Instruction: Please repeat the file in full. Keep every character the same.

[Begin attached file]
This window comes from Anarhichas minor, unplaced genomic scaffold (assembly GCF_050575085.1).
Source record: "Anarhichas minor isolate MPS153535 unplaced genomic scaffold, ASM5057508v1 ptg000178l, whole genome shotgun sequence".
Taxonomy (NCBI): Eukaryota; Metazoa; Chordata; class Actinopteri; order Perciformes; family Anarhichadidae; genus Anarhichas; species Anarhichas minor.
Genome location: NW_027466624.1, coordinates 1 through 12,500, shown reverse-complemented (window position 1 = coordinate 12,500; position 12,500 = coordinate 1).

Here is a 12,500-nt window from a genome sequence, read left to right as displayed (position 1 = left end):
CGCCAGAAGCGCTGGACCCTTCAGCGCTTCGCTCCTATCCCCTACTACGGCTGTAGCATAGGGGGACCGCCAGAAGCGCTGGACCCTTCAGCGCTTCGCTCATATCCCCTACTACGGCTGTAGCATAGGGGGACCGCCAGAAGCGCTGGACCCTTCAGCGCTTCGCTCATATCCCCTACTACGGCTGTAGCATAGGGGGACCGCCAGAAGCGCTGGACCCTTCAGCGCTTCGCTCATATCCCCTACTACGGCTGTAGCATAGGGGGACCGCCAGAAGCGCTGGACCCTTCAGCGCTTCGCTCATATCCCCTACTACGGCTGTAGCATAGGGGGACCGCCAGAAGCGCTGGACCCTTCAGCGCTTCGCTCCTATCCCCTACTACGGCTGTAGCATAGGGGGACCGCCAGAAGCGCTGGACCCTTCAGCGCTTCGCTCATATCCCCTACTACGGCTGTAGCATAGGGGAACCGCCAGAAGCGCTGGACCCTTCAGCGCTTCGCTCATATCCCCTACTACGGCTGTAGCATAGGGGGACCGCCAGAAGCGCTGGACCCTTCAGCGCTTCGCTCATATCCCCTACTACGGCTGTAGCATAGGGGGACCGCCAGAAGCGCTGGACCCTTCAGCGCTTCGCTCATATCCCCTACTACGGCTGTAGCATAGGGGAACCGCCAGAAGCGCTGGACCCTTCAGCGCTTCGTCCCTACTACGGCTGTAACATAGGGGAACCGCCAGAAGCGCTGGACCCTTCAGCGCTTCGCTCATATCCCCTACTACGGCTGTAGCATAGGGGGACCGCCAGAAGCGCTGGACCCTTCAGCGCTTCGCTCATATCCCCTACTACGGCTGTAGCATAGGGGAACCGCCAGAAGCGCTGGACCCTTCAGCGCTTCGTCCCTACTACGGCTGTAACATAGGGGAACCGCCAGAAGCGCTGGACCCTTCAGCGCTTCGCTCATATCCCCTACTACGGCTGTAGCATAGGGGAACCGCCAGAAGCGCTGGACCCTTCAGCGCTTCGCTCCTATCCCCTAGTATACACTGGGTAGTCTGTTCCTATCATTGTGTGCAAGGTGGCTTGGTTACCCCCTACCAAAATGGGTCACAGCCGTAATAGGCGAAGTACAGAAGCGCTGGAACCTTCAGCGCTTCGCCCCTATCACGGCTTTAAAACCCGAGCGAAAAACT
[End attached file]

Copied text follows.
This window comes from Anarhichas minor, unplaced genomic scaffold (assembly GCF_050575085.1).
Source record: "Anarhichas minor isolate MPS153535 unplaced genomic scaffold, ASM5057508v1 ptg000178l, whole genome shotgun sequence".
Taxonomy (NCBI): Eukaryota; Metazoa; Chordata; class Actinopteri; order Perciformes; family Anarhichadidae; genus Anarhichas; species Anarhichas minor.
Genome location: NW_027466624.1, coordinates 1 through 12,500, shown reverse-complemented (window position 1 = coordinate 12,500; position 12,500 = coordinate 1).

Here is a 12,500-nt window from a genome sequence, read left to right as displayed (position 1 = left end):
CGCCAGAAGCGCTGGACCCTTCAGCGCTTCGCTCCTATCCCCTACTACGGCTGTAGCATAGGGGGACCGCCAGAAGCGCTGGACCCTTCAGCGCTTCGCTCATATCCCCTACTACGGCTGTAGCATAGGGGGACCGCCAGAAGCGCTGGACCCTTCAGCGCTTCGCTCATATCCCCTACTACGGCTGTAGCATAGGGGGACCGCCAGAAGCGCTGGACCCTTCAGCGCTTCGCTCATATCCCCTACTACGGCTGTAGCATAGGGGGACCGCCAGAAGCGCTGGACCCTTCAGCGCTTCGCTCATATCCCCTACTACGGCTGTAGCATAGGGGGACCGCCAGAAGCGCTGGACCCTTCAGCGCTTCGCTCCTATCCCCTACTACGGCTGTAGCATAGGGGGACCGCCAGAAGCGCTGGACCCTTCAGCGCTTCGCTCATATCCCCTACTACGGCTGTAGCATAGGGGAACCGCCAGAAGCGCTGGACCCTTCAGCGCTTCGCTCATATCCCCTACTACGGCTGTAGCATAGGGGGACCGCCAGAAGCGCTGGACCCTTCAGCGCTTCGCTCATATCCCCTACTACGGCTGTAGCATAGGGGGACCGCCAGAAGCGCTGGACCCTTCAGCGCTTCGCTCATATCCCCTACTACGGCTGTAGCATAGGGGAACCGCCAGAAGCGCTGGACCCTTCAGCGCTTCGTCCCTACTACGGCTGTAACATAGGGGAACCGCCAGAAGCGCTGGACCCTTCAGCGCTTCGCTCATATCCCCTACTACGGCTGTAGCATAGGGGGACCGCCAGAAGCGCTGGACCCTTCAGCGCTTCGCTCATATCCCCTACTACGGCTGTAGCATAGGGGAACCGCCAGAAGCGCTGGACCCTTCAGCGCTTCGTCCCTACTACGGCTGTAACATAGGGGAACCGCCAGAAGCGCTGGACCCTTCAGCGCTTCGCTCATATCCCCTACTACGGCTGTAGCATAGGGGAACCGCCAGAAGCGCTGGACCCTTCAGCGCTTCGCTCCTATCCCCTAGTATACACTGGGTAGTCTGTTCCTATCATTGTGTGCAAGGTGGCTTGGTTACCCCCTACCAAAATGGGTCACAGCCGTAATAGGCGAAGTACAGAAGCGCTGGAACCTTCAGCGCTTCGCCCCTATCACGGCTTTAAAACCCGAGCGAAAAACT